Qaddafi son Saif al-Islam to turn self in?

Saif al-Islam Qaddafi, son of ousted Libyan leader Muammar Qaddafi, appears in front of journalists at his father's residential complex in the Libyan capital of Tripoli Aug. 23, 2011. AFP/Getty Images

Saif al-Islam Qaddafi, son of ousted Libyan leader Muammar Qaddafi, appears in front of journalists at his father's residential complex in the Libyan capital of Tripoli Aug. 23, 2011.
Saif al-Islam Qaddafi, son of ousted Libyan leader Muammar Qaddafi, appears in front of journalists at his father's residential complex in the Libyan capital of Tripoli Aug. 23, 2011.
AFP/Getty Images

Last updated 2:20 p.m. ET

Update: The Associated Press reports Moammar Gadhafi's intelligence chief who is wanted by the International Criminal Court has slipped into the desert nation of Niger and is hiding in the expanse of dunes at the Niger-Algeria border, a Niger presidential adviser said late Wednesday.

The adviser, who could not be named because of the sensitivity of the matter, told The Associated Press by telephone from Niger that Abdullah al-Senoussi entered Niger several days ago in a convoy piloted by Tuaregs, the traditional desert dwellers who remained fiercely loyal to Gadhafi until the end.


Both Reuters and the Arab network al-Arabiya are reporting that Muammar Qaddafi's fugitive son Saif al-Islam and former intelligence chief Abdullah al-Senussiare are proposing to hand themselves into the International Criminal Court in The Hague.

However, the International Criminal Court could not immediately confirm those reports Wednesday.

"We don't have confirmation about this now. We are trying to contact the NTC for more information," ICC spokesman Fadi El Abdallah told Reuters.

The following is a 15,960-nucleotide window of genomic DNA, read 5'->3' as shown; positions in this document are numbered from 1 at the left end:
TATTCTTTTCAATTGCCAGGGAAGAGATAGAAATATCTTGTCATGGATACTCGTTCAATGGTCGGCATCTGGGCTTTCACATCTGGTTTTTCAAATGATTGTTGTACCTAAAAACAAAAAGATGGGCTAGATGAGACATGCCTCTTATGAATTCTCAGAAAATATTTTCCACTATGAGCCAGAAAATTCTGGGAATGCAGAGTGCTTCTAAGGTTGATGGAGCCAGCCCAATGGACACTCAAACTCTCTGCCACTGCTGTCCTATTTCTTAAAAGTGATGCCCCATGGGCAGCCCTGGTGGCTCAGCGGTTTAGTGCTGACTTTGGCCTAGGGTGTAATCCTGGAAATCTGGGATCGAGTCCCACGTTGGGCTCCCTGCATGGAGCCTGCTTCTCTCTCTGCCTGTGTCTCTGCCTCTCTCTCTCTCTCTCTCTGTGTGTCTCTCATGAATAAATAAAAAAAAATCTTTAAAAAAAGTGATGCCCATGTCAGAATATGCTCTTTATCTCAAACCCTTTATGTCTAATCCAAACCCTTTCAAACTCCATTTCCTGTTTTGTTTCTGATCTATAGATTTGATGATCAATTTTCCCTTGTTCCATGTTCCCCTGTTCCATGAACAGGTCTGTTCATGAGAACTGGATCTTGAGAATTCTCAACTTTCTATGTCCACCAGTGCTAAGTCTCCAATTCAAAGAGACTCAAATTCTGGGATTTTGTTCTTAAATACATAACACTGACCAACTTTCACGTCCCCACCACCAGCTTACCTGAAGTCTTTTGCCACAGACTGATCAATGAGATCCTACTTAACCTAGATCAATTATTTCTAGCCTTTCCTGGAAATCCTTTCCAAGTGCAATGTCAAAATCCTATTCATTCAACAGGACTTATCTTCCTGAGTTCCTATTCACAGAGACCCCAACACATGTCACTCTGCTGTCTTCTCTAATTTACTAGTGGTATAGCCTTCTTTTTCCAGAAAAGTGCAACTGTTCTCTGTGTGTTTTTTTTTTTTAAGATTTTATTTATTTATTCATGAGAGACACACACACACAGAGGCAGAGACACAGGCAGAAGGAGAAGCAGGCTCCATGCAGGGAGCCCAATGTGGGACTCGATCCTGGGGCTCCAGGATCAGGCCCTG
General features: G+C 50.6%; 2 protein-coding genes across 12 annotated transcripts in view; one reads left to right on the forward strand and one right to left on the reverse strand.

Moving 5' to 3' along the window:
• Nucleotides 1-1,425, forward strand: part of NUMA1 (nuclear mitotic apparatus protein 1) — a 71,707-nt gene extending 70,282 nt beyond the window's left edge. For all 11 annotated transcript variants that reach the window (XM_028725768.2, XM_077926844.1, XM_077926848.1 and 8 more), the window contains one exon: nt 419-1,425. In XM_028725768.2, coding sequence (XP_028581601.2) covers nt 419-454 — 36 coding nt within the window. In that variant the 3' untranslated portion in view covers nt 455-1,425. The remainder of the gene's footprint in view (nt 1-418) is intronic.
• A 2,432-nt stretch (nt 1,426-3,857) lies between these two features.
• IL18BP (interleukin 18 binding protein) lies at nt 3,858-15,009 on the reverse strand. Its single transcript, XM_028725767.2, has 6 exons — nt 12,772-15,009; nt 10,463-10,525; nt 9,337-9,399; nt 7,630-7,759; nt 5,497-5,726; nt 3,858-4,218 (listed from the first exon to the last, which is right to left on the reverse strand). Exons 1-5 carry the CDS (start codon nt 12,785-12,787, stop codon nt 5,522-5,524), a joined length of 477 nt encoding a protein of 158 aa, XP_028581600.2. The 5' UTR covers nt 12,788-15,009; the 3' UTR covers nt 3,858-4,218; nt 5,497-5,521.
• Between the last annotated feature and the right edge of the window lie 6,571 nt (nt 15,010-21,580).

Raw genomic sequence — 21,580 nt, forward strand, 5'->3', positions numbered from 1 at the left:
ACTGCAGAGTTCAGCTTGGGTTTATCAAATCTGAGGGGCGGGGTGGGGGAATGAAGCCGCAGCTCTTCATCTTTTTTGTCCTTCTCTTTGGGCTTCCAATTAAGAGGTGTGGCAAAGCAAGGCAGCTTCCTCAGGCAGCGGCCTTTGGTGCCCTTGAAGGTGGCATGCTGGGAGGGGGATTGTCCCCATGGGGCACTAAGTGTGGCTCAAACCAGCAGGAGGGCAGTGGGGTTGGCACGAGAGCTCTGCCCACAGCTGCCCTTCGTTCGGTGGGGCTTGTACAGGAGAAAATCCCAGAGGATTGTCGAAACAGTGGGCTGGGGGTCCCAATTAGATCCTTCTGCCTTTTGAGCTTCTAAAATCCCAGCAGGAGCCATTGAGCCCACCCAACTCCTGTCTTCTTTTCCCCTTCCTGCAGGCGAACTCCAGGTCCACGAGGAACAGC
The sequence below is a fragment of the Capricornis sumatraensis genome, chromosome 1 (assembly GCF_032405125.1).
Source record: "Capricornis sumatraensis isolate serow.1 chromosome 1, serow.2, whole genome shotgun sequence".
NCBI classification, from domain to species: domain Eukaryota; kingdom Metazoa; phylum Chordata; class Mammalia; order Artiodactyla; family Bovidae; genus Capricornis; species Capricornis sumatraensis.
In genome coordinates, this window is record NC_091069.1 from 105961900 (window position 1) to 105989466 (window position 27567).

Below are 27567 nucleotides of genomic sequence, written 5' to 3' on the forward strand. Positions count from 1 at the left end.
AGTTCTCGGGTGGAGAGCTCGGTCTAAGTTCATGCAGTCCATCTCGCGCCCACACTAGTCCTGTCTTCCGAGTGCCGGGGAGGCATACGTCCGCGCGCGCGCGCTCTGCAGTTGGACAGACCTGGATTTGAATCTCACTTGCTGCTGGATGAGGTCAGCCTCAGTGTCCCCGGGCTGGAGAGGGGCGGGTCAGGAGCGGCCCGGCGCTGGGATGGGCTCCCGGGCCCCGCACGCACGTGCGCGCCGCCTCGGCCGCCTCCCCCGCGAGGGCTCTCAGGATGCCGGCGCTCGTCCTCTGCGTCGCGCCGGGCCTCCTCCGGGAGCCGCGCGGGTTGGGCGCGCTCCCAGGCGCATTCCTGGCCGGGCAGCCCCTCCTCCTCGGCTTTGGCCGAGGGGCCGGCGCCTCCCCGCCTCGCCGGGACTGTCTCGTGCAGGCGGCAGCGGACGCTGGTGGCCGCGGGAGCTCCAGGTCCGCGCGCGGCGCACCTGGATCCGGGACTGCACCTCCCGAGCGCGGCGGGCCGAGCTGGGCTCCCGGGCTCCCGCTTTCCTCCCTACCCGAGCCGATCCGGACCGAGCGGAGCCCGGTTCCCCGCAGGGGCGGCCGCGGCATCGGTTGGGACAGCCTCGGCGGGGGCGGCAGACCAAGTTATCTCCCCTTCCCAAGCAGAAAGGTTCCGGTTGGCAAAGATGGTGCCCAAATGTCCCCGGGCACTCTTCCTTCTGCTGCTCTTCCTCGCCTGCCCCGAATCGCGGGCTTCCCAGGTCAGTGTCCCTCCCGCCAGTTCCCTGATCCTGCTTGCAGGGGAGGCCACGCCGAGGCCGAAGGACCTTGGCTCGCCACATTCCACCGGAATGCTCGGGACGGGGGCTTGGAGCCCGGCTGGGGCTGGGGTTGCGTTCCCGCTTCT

Saif al-Islam is one of two surviving regime figures that is wanted by the International Criminal Court for crimes against humanity committed during Libya's protracted battle for power. Former intelligence chief Abdullah al-Senussiare is the second man sought for trial.

The move comes as the fugitive Saif appears to be running out of options. He is believed to be in hiding near the Libyan border, negotiating possible exits to Niger or Algeria.

A senior Libyan military official with the National Transitional Council, Libya's interim government, said that Saif and the intelligence chief, al-Sensussiare, have made the overture to the International Criminal Court in The Hague.

"They are proposing a way to hand themselves over to TheHague," Abdel Majid Mlegta told Reuters from Libya.

Saif al-Islam is wanted by the war crimes court, as was his late father. There is also a warrant out for Senussi. Saif al-Islam has been on the run since Libyan forces over ran his father's home town of Sirte last weekend.

The last report on Saif was that he was heading toward Niger, a desert nation just south of Libya where his brother and dozens of Qaddafi loyalists already have sought refuge, a government official said Tuesday.

Rissa ag Boula, an adviser to Niger's president and an elected member of the regional council of the northern Nigerien town of Agadez, spoke to The Associated Press by telephone Tuesday. He said he was in touch with the ethnic Tuaregs who are helping guide Saif al-Islam Qaddafi across the ocean of dunes that mark the path from Libya to next-door Algeria and finally to Niger.

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The ethnic Tuaregs were among Qaddafi's strongest supporters that fought to keep him in power and one of his other sons as well as several of his generals relied on Tuareg guides to reach Niger in September.

"If he comes here, the government will accept him, but the government will also need to respect its international obligations. It's up to him to decide (whether to stay on the run or come to Niger)," Boula said on Tuesday, referring to the fact that Saif al-Islam is wanted by the International Criminal Court.

Niger's government has said that members of the Qaddafi regime wanted by the International Criminal will be turned over to the world body.

Another son, Al-Saadi Qaddafi, who is not wanted by the the world court but is the subject of a United Nations sanction, and several others considered key regime figures have been placed under house arrest in Niger's capital in a gated compound. The others are also under surveillance but are allowed to leave their villas, Niger's government said.

  • David Hancock

    David Hancock is a home page editor for CBSNews.com.

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